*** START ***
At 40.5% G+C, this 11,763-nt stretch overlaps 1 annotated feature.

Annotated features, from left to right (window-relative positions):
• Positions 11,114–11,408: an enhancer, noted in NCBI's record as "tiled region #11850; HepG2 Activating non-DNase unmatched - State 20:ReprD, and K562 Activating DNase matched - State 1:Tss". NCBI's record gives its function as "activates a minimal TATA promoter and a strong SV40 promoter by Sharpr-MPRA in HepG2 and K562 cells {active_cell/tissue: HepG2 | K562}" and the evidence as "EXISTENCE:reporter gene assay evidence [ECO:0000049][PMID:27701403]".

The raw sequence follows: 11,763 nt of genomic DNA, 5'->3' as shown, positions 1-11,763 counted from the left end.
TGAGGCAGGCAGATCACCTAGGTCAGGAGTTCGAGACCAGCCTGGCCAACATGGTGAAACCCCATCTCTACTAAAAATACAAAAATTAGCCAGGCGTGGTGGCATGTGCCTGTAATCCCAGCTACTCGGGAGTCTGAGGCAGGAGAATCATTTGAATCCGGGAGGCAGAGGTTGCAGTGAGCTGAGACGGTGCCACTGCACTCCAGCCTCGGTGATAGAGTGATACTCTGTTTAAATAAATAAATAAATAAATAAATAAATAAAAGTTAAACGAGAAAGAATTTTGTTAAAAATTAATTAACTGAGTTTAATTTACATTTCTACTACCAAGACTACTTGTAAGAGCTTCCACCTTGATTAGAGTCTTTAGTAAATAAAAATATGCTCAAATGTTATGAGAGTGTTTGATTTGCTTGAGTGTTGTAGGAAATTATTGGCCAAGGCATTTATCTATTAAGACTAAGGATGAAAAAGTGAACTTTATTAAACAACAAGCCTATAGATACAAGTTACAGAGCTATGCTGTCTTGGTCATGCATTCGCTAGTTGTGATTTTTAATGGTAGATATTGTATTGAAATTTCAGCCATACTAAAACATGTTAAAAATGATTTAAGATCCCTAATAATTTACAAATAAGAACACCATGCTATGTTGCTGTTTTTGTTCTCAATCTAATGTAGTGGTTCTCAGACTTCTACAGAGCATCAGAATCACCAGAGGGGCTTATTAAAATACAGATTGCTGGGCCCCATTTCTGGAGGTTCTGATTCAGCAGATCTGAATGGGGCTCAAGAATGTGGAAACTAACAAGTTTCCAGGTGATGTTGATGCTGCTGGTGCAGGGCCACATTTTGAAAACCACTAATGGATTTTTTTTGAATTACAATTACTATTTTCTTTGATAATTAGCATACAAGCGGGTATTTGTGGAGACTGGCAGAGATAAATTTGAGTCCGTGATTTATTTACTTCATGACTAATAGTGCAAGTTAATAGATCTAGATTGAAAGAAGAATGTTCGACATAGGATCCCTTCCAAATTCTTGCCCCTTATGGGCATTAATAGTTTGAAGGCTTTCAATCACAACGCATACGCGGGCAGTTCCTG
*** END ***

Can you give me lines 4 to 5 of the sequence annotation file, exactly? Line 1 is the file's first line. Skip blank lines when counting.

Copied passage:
The raw sequence follows: 11,763 nt of genomic DNA, 5'->3' as shown, positions 1-11,763 counted from the left end.
TGAGGCAGGCAGATCACCTAGGTCAGGAGTTCGAGACCAGCCTGGCCAACATGGTGAAACCCCATCTCTACTAAAAATACAAAAATTAGCCAGGCGTGGTGGCATGTGCCTGTAATCCCAGCTACTCGGGAGTCTGAGGCAGGAGAATCATTTGAATCCGGGAGGCAGAGGTTGCAGTGAGCTGAGACGGTGCCACTGCACTCCAGCCTCGGTGATAGAGTGATACTCTGTTTAAATAAATAAATAAATAAATAAATAAATAAAAGTTAAACGAGAAAGAATTTTGTTAAAAATTAATTAACTGAGTTTAATTTACATTTCTACTACCAAGACTACTTGTAAGAGCTTCCACCTTGATTAGAGTCTTTAGTAAATAAAAATATGCTCAAATGTTATGAGAGTGTTTGATTTGCTTGAGTGTTGTAGGAAATTATTGGCCAAGGCATTTATCTATTAAGACTAAGGATGAAAAAGTGAACTTTATTAAACAACAAGCCTATAGATACAAGTTACAGAGCTATGCTGTCTTGGTCATGCATTCGCTAGTTGTGATTTTTAATGGTAGATATTGTATTGAAATTTCAGCCATACTAAAACATGTTAAAAATGATTTAAGATCCCTAATAATTTACAAATAAGAACACCATGCTATGTTGCTGTTTTTGTTCTCAATCTAATGTAGTGGTTCTCAGACTTCTACAGAGCATCAGAATCACCAGAGGGGCTTATTAAAATACAGATTGCTGGGCCCCATTTCTGGAGGTTCTGATTCAGCAGATCTGAATGGGGCTCAAGAATGTGGAAACTAACAAGTTTCCAGGTGATGTTGATGCTGCTGGTGCAGGGCCACATTTTGAAAACCACTAATGGATTTTTTTTGAATTACAATTACTATTTTCTTTGATAATTAGCATACAAGCGGGTATTTGTGGAGACTGGCAGAGATAAATTTGAGTCCGTGATTTATTTACTTCATGACTAATAGTGCAAGTTAATAGATCTAGATTGAAAGAAGAATGTTCGACATAGGATCCCTTCCAAATTCTTGCCCCTTATGGGCATTAATAGTTTGAAGGCTTTCAATCACAACGCATACGCGGGCAGTTCCTG